Their first two albums, both released in 1970, were notable for tight, soul-based sound, Harvey's superb guitar work and Maggie's gut-bucket singing. However, public acclaim wasn't arriving as fast as was hoped, and McGinnis and Dewar quit in February 1971 to join Robin Trower's new band. The group were near to breaking up when Ronnie Leahy (keyboards) and Steve Thompson (bass) came in as replacements. Teenage Licks (1971) produced strong upsurge in group's fortunes, Maggie Bell winning first of many  awards as Britain's Top Girl Singer in 1972.

But, in same year, came tragic death of Les Harvey, killed on stage by a "live" microphone during gig at Swansea University. They attempted to carry on with Jimmy McCulloch (from Thunderclap Newman) as new guitarist-but the writing was on the wall. 'Ontinuous Performance', already half-completed, was finished by the new line-up and released to critical acclaim. But still there was no commercial success to sustain them, and in June 1973 the band broke up.

After Stone The Crows split up, Maggie established herself as a successful solo artist and recorded two stunning albums “Queen Of The Night” and “Suicide Sal” with a host of star studded supporting musicians including Jimmy Page, Phil May and Geoff Whitehorn.; while McCulloch joined Wings and Long-­serving drummer Colin Allen went on to play with Focus and John Mayall.
[extract from The Illustrated New Musical Express Encyclopedia of Rock, by Nick Logan & Bob Woffinden, 1977. p225-226]
Album Review 
(by P.F. O'Dea. Victoria University of Wellington Library)
The first indication that Stone the Crows could be set apart from average purveyors of heavy rock came with the release of their first album. The first side was a collection of competently-performed white blues, good but not exceptional. "I saw America", which occupied the entire other side with its impressionistic collage of an outsiders view of American Society, served notice that here was a group capable of bigger and better things.

The promise displayed on that first album was not, unfortunately, extended to its successor "Ode to John Law", and by any standards, the third album, "Teenage Licks", was a retrogression. Still the three albums contained just enough ideas to tantalise, and this together with the reputation the group enjoys as one of the most potent and memorable live acts on the English circuit, nurtured the hope that one of these days Stone The Crows would produce a real shit kicker. "Continuous Performance" isn't quite it, but it's two steps on the way. It has to be seen as a transitional album, following the death of their lead guitarist, Les Harvey, who electrocuted himself at a college gig, and to whom "Continuous Performance" is dedicated.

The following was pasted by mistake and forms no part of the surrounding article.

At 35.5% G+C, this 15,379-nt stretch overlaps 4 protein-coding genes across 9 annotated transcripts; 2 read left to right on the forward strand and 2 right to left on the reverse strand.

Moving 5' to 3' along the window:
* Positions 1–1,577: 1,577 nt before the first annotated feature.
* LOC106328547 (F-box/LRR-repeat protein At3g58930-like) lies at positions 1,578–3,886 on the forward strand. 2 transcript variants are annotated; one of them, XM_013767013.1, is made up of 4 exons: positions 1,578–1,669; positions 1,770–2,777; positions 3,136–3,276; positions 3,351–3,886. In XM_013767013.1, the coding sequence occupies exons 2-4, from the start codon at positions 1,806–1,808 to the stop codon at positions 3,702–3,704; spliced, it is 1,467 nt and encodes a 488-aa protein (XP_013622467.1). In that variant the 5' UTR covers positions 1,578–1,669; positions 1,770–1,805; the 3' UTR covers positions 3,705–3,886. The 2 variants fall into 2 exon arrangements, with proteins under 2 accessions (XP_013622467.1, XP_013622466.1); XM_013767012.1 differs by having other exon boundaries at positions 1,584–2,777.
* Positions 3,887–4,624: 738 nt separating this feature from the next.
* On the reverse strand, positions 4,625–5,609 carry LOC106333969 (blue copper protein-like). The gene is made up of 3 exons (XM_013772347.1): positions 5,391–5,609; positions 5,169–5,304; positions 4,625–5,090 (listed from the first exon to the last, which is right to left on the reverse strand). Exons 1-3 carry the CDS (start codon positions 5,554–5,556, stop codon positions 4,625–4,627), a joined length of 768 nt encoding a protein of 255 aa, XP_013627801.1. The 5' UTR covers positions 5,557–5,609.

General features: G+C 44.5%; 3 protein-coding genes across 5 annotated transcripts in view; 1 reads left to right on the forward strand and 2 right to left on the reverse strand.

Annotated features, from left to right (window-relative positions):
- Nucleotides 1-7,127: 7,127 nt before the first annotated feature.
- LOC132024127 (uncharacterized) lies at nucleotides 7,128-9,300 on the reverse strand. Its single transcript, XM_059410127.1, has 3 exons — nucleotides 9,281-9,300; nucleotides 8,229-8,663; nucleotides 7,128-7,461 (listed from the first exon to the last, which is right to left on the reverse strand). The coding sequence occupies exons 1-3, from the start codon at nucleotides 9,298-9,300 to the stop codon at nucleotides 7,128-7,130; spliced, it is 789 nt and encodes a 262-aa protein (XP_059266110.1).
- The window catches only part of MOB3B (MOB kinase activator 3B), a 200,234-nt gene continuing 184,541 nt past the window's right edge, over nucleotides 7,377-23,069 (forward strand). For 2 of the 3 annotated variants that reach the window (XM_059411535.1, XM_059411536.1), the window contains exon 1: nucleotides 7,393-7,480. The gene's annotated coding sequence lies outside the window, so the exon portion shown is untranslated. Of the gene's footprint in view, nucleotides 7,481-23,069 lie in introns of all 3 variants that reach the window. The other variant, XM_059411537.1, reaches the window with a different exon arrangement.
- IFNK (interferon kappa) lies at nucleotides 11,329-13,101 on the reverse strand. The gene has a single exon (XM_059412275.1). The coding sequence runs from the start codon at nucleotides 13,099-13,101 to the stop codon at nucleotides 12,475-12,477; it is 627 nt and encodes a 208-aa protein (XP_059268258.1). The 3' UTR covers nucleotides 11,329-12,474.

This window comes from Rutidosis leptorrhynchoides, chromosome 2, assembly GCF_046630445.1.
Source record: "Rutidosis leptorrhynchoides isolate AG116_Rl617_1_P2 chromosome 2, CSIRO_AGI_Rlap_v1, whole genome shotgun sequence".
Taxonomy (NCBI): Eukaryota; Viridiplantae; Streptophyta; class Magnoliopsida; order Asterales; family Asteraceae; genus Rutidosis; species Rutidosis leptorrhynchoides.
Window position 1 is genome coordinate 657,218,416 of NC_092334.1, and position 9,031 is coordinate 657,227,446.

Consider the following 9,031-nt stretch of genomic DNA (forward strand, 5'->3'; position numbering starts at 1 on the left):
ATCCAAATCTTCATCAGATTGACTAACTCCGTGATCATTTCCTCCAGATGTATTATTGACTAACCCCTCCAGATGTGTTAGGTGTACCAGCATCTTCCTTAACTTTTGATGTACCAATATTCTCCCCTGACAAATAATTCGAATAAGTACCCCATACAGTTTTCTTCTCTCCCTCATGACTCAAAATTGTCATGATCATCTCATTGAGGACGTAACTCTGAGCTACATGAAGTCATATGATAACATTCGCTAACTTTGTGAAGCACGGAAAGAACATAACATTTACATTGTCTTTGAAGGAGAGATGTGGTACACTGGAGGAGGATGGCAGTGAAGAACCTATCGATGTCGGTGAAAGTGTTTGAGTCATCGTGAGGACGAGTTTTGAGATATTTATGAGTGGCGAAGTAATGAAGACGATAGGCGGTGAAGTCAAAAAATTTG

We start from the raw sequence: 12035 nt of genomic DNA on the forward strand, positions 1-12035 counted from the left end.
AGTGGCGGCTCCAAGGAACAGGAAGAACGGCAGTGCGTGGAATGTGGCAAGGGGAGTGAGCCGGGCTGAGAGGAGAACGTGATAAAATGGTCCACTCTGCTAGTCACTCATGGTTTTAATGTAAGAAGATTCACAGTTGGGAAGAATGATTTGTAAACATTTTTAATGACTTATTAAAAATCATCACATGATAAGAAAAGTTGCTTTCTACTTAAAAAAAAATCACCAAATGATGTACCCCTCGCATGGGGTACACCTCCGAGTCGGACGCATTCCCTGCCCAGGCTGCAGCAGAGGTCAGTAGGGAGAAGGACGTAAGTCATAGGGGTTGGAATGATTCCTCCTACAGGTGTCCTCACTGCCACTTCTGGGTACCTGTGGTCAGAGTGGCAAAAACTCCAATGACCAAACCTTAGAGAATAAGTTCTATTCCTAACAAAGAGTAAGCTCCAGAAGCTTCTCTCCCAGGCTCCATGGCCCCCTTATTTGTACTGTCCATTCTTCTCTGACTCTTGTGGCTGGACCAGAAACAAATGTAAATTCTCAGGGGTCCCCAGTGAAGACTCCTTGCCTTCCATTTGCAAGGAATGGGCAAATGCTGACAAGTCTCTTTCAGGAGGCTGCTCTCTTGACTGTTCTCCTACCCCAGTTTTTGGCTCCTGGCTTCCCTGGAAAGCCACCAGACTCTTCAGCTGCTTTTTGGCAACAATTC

Leslie Harvey (Middle-Front)
Harvey plays on five of the tracks, but his former overpowering approach has been mellowed by the bringing forward of pianist Ronnie Leahy, resulting in more balance over which Bell's voice even out-Joplins Janis. The opener, "On the Highway", highlights the group's tendency towards the excessive, and should have been compressed.

Maggie Bell
"Penicillin Blues", a not-so-sublime sexual metaphor written by bluesmen Sonny Terry and Brownie Magee, has Harvey sympathetically counterpointing Bell's amazing gymnastics : "I promise not to scream or wriggle / I want it to last all night long", becomes more obvious and orgasmic as the lyric progresses.

Harvey's replacement Jimmy McCulloch, turns in creditable performances on two numbers, "Sunset Cowboy" and "Good Time Girl". During the latter his runs blend well with the pulsing undercurrents laid down by Colin Allen and Sieve Thompson, and the punchy brass work. McCul-lock should eventually fill the gap left by Harvey's demise, and lighten the group's approach.
Maggie Bell's finest moments to date are "Niagra", a ditty about selling one's soul to the devil and throwing rocks at policemen, and "Sunset Cowboy", an emotion charged, gospel-tinged tribute to Harvey.

One minor niggle : In their usual ham-fisted manner, Phonogram Records have mutilated what was originally a fold-out cover, removing the capital "C" from the title, so look for "Ontinuous Performance", The mistake is repeated on the label, but rectified in the small print on the spine. It's really nice to see a company take such an obvious pride in presenting its product to the public (NOT)
Leslie Harvey
Harvey's Death and it's Impact on the Band
The band were dealt a massive blow on May 3, 1972. Les Harvey was electrocuted onstage at the Swansea Top Rank and died. "You can imagine what it did to us to see Leslie die." recalls Bell, still shaken by the memory. We were all there when it happened". The band elected to try and carry on. ("I don't remember any vibe about splitting up after that happened,' remarks Allen.. ''I believe we all thought that Leslie would have wanted us to continue"). And the man who seemed lined up to step in for Harvey was none other Fleetwood Mac's Peter Green.